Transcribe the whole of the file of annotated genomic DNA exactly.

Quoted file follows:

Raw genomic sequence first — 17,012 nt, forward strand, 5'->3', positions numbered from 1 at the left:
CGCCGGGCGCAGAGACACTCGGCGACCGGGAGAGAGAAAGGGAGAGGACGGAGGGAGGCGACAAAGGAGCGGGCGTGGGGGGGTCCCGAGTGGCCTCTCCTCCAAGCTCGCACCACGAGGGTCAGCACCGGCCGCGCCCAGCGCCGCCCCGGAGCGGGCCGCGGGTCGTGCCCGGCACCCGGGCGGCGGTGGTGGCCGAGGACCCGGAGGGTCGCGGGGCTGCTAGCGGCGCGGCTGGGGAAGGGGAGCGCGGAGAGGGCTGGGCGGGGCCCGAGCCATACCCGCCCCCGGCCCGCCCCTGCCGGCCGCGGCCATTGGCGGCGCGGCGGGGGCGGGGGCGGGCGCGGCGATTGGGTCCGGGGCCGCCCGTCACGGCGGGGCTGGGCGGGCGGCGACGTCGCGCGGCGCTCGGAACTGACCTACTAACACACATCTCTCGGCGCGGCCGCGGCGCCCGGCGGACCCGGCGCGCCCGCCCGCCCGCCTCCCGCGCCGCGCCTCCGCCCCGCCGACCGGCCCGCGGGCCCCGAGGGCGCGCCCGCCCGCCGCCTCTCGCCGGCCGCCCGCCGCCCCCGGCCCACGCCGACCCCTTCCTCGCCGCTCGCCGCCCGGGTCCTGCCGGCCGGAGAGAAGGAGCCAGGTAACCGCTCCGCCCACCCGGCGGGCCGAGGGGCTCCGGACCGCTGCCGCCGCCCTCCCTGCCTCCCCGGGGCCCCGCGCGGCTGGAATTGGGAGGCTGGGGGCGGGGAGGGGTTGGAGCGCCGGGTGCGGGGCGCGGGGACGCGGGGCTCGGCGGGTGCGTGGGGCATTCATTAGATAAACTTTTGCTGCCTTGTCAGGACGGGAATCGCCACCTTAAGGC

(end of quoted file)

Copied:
Raw genomic sequence first — 17,012 nt, forward strand, 5'->3', positions numbered from 1 at the left:
CGCCGGGCGCAGAGACACTCGGCGACCGGGAGAGAGAAAGGGAGAGGACGGAGGGAGGCGACAAAGGAGCGGGCGTGGGGGGGTCCCGAGTGGCCTCTCCTCCAAGCTCGCACCACGAGGGTCAGCACCGGCCGCGCCCAGCGCCGCCCCGGAGCGGGCCGCGGGTCGTGCCCGGCACCCGGGCGGCGGTGGTGGCCGAGGACCCGGAGGGTCGCGGGGCTGCTAGCGGCGCGGCTGGGGAAGGGGAGCGCGGAGAGGGCTGGGCGGGGCCCGAGCCATACCCGCCCCCGGCCCGCCCCTGCCGGCCGCGGCCATTGGCGGCGCGGCGGGGGCGGGGGCGGGCGCGGCGATTGGGTCCGGGGCCGCCCGTCACGGCGGGGCTGGGCGGGCGGCGACGTCGCGCGGCGCTCGGAACTGACCTACTAACACACATCTCTCGGCGCGGCCGCGGCGCCCGGCGGACCCGGCGCGCCCGCCCGCCCGCCTCCCGCGCCGCGCCTCCGCCCCGCCGACCGGCCCGCGGGCCCCGAGGGCGCGCCCGCCCGCCGCCTCTCGCCGGCCGCCCGCCGCCCCCGGCCCACGCCGACCCCTTCCTCGCCGCTCGCCGCCCGGGTCCTGCCGGCCGGAGAGAAGGAGCCAGGTAACCGCTCCGCCCACCCGGCGGGCCGAGGGGCTCCGGACCGCTGCCGCCGCCCTCCCTGCCTCCCCGGGGCCCCGCGCGGCTGGAATTGGGAGGCTGGGGGCGGGGAGGGGTTGGAGCGCCGGGTGCGGGGCGCGGGGACGCGGGGCTCGGCGGGTGCGTGGGGCATTCATTAGATAAACTTTTGCTGCCTTGTCAGGACGGGAATCGCCACCTTAAGGC